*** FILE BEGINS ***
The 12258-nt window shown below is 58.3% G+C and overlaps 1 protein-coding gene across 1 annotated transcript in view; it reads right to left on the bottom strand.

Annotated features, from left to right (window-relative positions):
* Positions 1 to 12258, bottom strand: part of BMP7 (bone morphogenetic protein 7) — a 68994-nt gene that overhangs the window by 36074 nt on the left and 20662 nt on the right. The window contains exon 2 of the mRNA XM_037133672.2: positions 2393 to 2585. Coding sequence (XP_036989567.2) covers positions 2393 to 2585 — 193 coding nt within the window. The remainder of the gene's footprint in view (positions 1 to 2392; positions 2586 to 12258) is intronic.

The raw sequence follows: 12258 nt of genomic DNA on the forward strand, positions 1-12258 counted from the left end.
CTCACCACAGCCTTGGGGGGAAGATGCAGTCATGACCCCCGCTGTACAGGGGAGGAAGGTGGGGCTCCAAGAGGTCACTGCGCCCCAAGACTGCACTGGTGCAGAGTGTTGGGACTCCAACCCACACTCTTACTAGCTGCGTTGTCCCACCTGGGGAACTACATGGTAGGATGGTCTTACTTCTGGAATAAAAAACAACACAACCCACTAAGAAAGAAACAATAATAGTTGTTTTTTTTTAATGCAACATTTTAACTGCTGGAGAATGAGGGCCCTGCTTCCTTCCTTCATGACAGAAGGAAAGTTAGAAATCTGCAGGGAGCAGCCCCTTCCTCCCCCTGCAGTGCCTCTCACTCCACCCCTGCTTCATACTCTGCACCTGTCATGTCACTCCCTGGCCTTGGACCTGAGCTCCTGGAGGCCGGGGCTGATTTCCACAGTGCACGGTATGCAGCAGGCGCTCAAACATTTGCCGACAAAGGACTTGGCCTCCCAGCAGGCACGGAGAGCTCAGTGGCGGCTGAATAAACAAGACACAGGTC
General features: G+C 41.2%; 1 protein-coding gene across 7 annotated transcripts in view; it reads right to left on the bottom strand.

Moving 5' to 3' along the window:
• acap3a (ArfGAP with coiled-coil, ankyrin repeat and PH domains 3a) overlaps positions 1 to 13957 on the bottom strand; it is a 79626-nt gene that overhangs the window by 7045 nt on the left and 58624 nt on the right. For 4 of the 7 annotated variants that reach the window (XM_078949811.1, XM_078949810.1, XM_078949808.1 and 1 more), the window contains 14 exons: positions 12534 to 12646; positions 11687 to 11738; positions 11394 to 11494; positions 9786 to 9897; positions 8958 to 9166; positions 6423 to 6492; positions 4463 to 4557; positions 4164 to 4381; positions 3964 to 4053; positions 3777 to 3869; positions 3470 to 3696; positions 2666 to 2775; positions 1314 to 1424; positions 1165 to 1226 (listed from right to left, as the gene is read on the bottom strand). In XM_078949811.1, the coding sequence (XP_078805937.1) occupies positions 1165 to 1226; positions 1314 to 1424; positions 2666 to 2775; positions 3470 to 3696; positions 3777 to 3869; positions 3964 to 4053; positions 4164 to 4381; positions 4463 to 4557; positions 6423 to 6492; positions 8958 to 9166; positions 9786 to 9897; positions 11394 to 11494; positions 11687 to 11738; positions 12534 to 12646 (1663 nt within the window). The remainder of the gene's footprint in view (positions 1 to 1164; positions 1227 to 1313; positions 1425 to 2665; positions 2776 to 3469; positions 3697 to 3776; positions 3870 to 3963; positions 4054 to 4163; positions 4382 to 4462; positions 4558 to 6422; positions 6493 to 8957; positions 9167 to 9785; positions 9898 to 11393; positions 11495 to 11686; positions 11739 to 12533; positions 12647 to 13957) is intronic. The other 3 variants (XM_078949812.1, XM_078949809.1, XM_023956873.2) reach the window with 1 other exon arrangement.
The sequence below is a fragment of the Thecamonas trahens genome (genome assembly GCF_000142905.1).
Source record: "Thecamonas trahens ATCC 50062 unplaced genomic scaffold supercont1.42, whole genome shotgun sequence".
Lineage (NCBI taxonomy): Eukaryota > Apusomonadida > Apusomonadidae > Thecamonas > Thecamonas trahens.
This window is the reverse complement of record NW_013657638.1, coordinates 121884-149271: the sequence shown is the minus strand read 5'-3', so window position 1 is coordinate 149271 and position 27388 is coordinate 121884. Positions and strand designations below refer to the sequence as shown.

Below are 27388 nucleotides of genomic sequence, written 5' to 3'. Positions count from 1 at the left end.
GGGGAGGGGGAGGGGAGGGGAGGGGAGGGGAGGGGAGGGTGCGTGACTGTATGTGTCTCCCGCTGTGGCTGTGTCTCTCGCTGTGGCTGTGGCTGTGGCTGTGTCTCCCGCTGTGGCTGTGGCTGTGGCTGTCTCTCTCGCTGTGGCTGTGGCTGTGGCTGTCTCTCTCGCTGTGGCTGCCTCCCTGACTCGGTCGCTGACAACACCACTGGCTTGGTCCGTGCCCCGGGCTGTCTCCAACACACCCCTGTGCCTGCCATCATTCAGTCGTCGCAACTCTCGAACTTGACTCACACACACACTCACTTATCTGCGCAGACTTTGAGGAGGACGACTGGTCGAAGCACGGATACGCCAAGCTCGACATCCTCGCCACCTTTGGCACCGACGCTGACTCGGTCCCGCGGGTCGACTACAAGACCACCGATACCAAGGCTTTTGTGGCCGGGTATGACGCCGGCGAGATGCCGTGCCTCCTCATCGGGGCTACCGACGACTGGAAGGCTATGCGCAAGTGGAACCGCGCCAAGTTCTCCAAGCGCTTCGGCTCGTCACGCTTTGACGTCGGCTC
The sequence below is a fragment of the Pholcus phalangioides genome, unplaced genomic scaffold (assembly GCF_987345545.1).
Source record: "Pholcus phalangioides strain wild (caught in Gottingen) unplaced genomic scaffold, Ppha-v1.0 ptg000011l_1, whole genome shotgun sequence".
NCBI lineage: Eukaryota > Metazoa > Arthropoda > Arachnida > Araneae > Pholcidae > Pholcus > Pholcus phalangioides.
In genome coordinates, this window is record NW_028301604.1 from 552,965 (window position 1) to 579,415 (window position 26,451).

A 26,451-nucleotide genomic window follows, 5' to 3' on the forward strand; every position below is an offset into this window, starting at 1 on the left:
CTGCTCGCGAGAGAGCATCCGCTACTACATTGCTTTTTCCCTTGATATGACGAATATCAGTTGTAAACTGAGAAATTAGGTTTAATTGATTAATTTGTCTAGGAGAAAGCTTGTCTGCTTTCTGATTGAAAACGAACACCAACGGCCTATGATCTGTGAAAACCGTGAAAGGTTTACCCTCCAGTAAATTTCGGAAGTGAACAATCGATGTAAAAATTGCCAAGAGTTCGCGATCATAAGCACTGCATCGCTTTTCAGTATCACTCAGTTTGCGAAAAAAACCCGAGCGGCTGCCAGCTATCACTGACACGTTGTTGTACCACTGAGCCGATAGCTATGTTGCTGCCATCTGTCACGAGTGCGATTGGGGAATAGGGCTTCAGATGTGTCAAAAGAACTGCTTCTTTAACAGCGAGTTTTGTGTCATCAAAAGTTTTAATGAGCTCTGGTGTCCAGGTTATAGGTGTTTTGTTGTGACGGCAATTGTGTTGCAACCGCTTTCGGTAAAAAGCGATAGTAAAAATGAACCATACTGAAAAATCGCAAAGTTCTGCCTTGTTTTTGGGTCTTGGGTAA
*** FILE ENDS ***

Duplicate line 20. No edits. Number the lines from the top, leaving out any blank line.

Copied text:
CTGCTCGCGAGAGAGCATCCGCTACTACATTGCTTTTTCCCTTGATATGACGAATATCAGTTGTAAACTGAGAAATTAGGTTTAATTGATTAATTTGTCTAGGAGAAAGCTTGTCTGCTTTCTGATTGAAAACGAACACCAACGGCCTATGATCTGTGAAAACCGTGAAAGGTTTACCCTCCAGTAAATTTCGGAAGTGAACAATCGATGTAAAAATTGCCAAGAGTTCGCGATCATAAGCACTGCATCGCTTTTCAGTATCACTCAGTTTGCGAAAAAAACCCGAGCGGCTGCCAGCTATCACTGACACGTTGTTGTACCACTGAGCCGATAGCTATGTTGCTGCCATCTGTCACGAGTGCGATTGGGGAATAGGGCTTCAGATGTGTCAAAAGAACTGCTTCTTTAACAGCGAGTTTTGTGTCATCAAAAGTTTTAATGAGCTCTGGTGTCCAGGTTATAGGTGTTTTGTTGTGACGGCAATTGTGTTGCAACCGCTTTCGGTAAAAAGCGATAGTAAAAATGAACCATACTGAAAAATCGCAAAGTTCTGCCTTGTTTTTGGGTCTTGGGTAA